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M 122: Advanced Operating Systems (2015) (uoa.gr)
97 points by kercker on June 22, 2016 | hide | past | favorite | 16 comments

So this is an advanced course in operating systems, NOT a course in advanced operating systems. Most of this is state of the art circa 1985-1995. Still potentially worth learning, but the class title can be severely misleading. I was expecting cutting edge thought on modern OS design.

Given that mainstream OSes still need to catch up with the use of Xerox Star architecture in terms of safety and developer tooling I find that many students still have a lot to learn outside the UNIX mentality many of these courses have.

And this course does exactly that by having some Mesa related classes.

I don't know how course numbering works there but a course with a 122 number here would be a first-year, non-gen-ed class. If you look at the syllabus, most of the material is pretty basic so I'd also question the idea that it's an advanced course.

What's cutting edge thought in OS design?

less and less operating system?

(I say that tongue in cheek, looking at unikernels)

Glad I came to the comments first. Thanks for this.

They are teaching about Mesa!

At least there is hope that other CS students learn about alternative systems programming languages.

just randomly looking at it.... http://cgi.di.uoa.gr/~mema/courses/mde518/papers/ousterhout-... seems like it's far too opinionated rather than educational, should keep to the job of explaining the problems of threads, not to put people off them by saying they are bad. That kind of thing can end up being burnt into a students mind. Better to promote other solutions, like abstractions over concurrency or languages with better abstractions. I'd hate to think we are training people to avoid concurrency when we are getting more and more multi processor systems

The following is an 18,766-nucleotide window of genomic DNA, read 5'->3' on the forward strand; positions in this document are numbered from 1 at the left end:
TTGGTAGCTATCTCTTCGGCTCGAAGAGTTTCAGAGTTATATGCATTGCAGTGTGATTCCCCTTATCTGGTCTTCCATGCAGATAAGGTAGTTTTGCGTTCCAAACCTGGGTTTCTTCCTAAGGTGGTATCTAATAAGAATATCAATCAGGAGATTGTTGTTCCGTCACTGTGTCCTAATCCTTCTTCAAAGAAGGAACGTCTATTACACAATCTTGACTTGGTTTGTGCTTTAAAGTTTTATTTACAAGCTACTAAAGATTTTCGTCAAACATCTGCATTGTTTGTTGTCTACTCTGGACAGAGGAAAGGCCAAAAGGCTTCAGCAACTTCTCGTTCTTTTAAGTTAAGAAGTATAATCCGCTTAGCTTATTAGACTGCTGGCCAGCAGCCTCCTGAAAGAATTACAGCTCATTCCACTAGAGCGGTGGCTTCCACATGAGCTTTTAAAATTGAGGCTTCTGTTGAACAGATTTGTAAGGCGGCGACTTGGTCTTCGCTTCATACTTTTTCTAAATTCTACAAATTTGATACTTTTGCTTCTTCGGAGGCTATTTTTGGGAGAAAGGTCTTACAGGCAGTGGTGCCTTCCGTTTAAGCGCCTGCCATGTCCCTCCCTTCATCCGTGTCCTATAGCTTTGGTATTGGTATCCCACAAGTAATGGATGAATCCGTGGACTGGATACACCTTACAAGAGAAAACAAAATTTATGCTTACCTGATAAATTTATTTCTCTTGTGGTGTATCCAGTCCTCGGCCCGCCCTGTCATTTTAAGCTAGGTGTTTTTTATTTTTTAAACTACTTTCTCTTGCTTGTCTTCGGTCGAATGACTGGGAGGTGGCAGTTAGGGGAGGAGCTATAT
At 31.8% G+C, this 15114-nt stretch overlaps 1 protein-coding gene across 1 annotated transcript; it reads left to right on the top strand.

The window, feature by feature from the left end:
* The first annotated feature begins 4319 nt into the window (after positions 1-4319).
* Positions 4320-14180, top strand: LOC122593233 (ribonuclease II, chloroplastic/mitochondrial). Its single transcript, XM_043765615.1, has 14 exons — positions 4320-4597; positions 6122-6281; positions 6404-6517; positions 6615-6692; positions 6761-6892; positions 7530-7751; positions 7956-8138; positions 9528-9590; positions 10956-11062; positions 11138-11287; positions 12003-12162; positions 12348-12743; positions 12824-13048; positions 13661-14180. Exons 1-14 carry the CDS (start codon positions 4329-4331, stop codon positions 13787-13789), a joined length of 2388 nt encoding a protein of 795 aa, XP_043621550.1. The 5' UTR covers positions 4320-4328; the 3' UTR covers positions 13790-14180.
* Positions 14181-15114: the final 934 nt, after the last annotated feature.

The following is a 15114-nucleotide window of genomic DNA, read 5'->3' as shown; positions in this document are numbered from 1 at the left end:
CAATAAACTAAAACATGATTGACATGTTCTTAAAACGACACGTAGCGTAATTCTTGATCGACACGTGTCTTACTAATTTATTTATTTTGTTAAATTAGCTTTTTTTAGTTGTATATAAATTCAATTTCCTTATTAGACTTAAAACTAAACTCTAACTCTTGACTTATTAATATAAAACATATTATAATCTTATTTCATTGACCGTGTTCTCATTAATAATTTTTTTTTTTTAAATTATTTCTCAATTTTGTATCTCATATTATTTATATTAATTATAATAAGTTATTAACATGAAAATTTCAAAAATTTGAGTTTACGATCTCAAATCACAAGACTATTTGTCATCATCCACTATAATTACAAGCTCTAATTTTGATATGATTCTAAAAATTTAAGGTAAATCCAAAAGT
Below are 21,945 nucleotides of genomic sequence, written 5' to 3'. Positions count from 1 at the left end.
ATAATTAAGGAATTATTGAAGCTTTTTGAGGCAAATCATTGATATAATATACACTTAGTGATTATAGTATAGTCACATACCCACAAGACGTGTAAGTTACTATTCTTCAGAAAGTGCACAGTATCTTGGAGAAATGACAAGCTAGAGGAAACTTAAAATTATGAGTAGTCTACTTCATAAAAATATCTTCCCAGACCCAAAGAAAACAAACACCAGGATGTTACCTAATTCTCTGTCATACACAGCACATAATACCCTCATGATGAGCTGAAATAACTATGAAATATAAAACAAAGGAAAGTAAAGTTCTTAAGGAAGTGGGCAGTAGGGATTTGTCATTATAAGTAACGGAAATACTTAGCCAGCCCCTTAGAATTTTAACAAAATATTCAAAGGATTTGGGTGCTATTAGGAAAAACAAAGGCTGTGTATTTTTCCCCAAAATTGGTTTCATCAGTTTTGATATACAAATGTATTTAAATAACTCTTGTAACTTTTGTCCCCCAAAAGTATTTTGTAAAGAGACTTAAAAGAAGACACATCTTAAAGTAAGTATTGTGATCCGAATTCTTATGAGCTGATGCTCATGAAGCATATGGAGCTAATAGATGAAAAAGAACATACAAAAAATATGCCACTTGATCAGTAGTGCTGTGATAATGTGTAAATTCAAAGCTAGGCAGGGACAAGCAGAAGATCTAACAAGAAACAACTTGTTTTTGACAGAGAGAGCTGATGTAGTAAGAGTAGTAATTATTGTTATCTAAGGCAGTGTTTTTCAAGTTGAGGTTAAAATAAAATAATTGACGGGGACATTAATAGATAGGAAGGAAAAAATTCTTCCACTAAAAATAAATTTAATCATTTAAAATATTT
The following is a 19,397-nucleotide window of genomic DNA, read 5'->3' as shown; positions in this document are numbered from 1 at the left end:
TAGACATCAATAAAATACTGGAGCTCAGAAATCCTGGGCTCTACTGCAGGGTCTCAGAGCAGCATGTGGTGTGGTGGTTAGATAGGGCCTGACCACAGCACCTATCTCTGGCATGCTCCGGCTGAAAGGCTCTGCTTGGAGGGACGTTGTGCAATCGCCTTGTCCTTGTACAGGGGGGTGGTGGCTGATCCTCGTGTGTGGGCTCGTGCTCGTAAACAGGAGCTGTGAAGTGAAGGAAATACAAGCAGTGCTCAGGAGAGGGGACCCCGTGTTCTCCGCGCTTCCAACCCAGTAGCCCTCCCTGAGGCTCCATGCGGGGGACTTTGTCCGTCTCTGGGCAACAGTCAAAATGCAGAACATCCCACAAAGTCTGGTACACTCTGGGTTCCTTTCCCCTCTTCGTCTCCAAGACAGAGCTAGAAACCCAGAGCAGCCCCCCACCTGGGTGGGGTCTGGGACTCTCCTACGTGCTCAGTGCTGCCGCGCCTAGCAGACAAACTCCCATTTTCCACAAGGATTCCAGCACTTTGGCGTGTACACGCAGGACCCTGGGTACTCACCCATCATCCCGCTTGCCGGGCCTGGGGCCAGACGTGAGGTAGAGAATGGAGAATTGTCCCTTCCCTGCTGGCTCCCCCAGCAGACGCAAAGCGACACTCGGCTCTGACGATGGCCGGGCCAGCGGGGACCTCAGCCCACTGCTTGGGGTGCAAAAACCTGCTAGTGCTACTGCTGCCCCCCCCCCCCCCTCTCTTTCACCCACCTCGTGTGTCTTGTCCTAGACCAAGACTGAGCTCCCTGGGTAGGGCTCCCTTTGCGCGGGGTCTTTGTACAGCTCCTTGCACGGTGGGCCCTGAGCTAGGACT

That's a classic paper to read for an operating systems class. Generally in an advanced OS class you read papers and discuss them critically. The value is in the discussion.

Here is an example syllabus from Stanford's CS240: https://web.stanford.edu/class/cs240/old/sp2014/. You can see that this paper is listed, along with a paper that states the opposite opinion ("Why Events are a Bad Idea").

I think the paper is slightly too opinionated but remember it was 1995. No stm in haskell yet. No .net or javar threading libraries. (Ok... first version of java just released.) I wonder what nice abstractions existed then?

Perhaps the papers view was balanced for its time. Also maybe context switching was super expensive on a 286 or whatever was available then.

Windows and I believe Linux use message loops for UI and do fine. You can use callbacks for up bound stuff. Probably ok for a lot of applications.

As an embedded developer, should I spend time on this course? What are my gains if I do so?

As a fellow embedded developer who has read most of the materials, I will tell you this:

The operating systems class you took should have covered the core concepts in the papers.

In my opinion, most of the papers talk about how those core concepts came to be in the golden age of Operating Systems Research when it was booming in the same way AI/Machine Learning/Big Data is booming post 2000s. Read it at your leisure if you are interested in the backstory.

That said, the class is of teaching critical reading, critical thinking, presentation, proper discussion and critiquing of academic papers: just that the topic happens to be Operating Systems.

If you are interested in RTOS (real-time OS) courses I recommend checking edX for the expected September 2016 arrival date of a followup to this course:

edX course page: https://www.edx.org/course/embedded-systems-shape-world-utau...

More information: http://edx-org-utaustinx.s3.amazonaws.com/UT601x/index.html

The excellent quality of the above course - which includes programming actual hardware (you have to invest about $50 for components) - raises the expectations for that upcoming course.



The page is already up for the new course "Real-Time Bluetooth Networks - Shape the World":


> In this lab-based computer science course, explore the complexities of embedded systems and learn how to develop your own real-time operating system (RTOS) by building a personal fitness device with Bluetooth connectivity (BLE).

- Enhance your embedded system skills

- Write your own real-time operating system

- Design, develop and debug C code

- Implement a personal fitness device

- Communicate using Bluetooth

More info: http://edx-org-utaustinx.s3.amazonaws.com/UT601x/RTOS.html

"Papers"? Seriously?

This is not Biology, you should be writing patches, not papers.

In biology you should be dissecting frogs not papers.

Those who are ignorant of history are doomed to repeat it.

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